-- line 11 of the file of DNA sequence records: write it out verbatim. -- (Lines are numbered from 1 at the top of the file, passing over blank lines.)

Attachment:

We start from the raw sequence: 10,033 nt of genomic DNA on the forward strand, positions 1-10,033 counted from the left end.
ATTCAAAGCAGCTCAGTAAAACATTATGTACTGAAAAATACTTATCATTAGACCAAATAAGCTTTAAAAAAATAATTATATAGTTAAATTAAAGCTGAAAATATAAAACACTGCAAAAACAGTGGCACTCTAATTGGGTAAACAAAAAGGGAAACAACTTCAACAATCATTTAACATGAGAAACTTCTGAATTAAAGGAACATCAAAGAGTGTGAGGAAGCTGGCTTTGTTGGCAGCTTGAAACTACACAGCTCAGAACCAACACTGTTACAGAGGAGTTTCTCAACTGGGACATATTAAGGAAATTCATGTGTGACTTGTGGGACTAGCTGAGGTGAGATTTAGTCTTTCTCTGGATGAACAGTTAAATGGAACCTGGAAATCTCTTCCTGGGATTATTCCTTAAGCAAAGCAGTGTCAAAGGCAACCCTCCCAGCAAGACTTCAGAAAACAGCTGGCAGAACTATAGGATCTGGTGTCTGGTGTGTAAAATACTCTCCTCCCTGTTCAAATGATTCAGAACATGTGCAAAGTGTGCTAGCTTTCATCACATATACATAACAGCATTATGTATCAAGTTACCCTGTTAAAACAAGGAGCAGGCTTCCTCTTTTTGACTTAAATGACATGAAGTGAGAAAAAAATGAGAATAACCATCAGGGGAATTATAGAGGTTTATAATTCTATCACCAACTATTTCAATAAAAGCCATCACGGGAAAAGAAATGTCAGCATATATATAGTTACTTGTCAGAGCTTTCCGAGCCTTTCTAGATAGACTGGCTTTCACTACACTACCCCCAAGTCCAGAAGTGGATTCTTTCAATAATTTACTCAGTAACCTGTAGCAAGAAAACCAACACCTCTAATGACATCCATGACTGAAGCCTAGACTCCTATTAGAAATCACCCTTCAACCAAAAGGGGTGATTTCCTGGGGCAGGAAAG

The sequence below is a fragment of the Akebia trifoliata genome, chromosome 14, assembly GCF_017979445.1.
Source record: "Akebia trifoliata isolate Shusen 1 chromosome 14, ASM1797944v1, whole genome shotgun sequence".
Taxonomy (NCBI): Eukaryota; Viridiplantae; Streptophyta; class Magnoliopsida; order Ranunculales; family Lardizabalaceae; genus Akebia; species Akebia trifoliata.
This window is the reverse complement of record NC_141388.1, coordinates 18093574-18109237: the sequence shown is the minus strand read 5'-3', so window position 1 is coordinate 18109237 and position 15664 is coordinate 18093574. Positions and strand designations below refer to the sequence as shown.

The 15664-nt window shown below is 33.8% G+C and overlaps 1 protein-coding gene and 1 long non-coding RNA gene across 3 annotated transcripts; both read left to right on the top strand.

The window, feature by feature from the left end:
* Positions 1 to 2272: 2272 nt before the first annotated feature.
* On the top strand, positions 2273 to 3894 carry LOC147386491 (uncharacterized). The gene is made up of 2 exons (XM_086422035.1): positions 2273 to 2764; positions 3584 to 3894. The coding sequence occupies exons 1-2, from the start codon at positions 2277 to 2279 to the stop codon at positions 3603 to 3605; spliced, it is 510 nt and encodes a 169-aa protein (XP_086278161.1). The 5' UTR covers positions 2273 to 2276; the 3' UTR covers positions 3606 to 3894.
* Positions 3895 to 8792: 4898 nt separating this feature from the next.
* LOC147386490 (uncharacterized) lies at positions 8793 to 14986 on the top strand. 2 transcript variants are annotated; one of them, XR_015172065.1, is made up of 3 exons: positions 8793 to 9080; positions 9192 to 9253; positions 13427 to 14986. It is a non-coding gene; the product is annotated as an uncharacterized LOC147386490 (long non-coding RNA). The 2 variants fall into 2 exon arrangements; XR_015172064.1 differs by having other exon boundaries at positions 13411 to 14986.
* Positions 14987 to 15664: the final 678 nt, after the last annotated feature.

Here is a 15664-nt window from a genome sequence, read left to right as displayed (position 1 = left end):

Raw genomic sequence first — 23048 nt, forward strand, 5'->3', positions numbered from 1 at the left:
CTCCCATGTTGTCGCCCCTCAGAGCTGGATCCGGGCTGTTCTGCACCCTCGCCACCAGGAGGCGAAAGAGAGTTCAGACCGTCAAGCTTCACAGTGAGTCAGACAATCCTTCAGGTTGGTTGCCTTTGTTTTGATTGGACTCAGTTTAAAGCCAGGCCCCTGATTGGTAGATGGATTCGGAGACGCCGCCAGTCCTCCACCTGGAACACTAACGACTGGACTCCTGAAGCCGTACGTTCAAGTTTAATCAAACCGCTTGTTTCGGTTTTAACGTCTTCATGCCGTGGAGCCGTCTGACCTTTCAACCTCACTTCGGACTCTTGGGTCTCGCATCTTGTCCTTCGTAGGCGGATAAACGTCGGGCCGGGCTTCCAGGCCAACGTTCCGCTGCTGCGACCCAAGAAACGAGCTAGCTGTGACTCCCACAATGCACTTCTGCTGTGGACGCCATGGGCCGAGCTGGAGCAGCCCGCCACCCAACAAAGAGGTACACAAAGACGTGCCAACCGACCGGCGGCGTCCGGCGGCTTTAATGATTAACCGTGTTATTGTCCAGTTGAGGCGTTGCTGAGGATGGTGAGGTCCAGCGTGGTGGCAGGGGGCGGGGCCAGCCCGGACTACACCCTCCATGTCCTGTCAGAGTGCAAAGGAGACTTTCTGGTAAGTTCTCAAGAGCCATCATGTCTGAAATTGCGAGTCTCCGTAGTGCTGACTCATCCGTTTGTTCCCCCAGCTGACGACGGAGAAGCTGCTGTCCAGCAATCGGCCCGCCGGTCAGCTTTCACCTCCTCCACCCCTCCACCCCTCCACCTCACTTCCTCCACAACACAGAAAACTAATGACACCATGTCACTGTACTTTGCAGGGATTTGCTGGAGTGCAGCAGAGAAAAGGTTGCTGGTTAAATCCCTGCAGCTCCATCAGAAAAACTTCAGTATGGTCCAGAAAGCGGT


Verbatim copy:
* Positions 3895 to 8792: 4898 nt separating this feature from the next.